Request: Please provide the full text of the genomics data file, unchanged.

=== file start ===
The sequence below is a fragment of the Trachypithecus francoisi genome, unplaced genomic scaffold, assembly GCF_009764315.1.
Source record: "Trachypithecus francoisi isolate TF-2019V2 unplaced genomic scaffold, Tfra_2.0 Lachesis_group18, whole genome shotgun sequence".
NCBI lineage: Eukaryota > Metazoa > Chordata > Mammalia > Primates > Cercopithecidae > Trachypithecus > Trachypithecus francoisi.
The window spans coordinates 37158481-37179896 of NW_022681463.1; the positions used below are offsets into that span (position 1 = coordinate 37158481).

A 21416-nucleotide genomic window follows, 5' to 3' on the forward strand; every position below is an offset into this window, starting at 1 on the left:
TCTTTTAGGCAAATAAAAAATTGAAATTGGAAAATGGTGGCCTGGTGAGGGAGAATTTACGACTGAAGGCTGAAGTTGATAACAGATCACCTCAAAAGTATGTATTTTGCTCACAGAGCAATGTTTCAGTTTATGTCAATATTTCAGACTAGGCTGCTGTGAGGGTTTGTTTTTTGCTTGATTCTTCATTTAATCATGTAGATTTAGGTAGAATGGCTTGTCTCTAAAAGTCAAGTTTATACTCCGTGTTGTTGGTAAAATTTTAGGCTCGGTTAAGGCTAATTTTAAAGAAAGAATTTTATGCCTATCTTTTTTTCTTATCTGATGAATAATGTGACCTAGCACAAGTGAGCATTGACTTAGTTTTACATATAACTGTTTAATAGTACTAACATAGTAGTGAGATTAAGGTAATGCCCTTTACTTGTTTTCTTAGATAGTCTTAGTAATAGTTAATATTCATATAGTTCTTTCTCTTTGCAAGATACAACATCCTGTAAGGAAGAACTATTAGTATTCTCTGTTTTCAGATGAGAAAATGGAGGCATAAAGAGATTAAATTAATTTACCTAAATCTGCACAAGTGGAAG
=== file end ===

The sequence below is a fragment of the Trachypithecus francoisi genome, unplaced genomic scaffold, assembly GCF_009764315.1.
Source record: "Trachypithecus francoisi isolate TF-2019V2 unplaced genomic scaffold, Tfra_2.0 Lachesis_group18, whole genome shotgun sequence".
NCBI lineage: Eukaryota > Metazoa > Chordata > Mammalia > Primates > Cercopithecidae > Trachypithecus > Trachypithecus francoisi.
The window spans coordinates 37158481-37179896 of NW_022681463.1; the positions used below are offsets into that span (position 1 = coordinate 37158481).

A 21416-nucleotide genomic window follows, 5' to 3' on the forward strand; every position below is an offset into this window, starting at 1 on the left:
TCTTTTAGGCAAATAAAAAATTGAAATTGGAAAATGGTGGCCTGGTGAGGGAGAATTTACGACTGAAGGCTGAAGTTGATAACAGATCACCTCAAAAGTATGTATTTTGCTCACAGAGCAATGTTTCAGTTTATGTCAATATTTCAGACTAGGCTGCTGTGAGGGTTTGTTTTTTGCTTGATTCTTCATTTAATCATGTAGATTTAGGTAGAATGGCTTGTCTCTAAAAGTCAAGTTTATACTCCGTGTTGTTGGTAAAATTTTAGGCTCGGTTAAGGCTAATTTTAAAGAAAGAATTTTATGCCTATCTTTTTTTCTTATCTGATGAATAATGTGACCTAGCACAAGTGAGCATTGACTTAGTTTTACATATAACTGTTTAATAGTACTAACATAGTAGTGAGATTAAGGTAATGCCCTTTACTTGTTTTCTTAGATAGTCTTAGTAATAGTTAATATTCATATAGTTCTTTCTCTTTGCAAGATACAACATCCTGTAAGGAAGAACTATTAGTATTCTCTGTTTTCAGATGAGAAAATGGAGGCATAAAGAGATTAAATTAATTTACCTAAATCTGCACAAGTGGAAG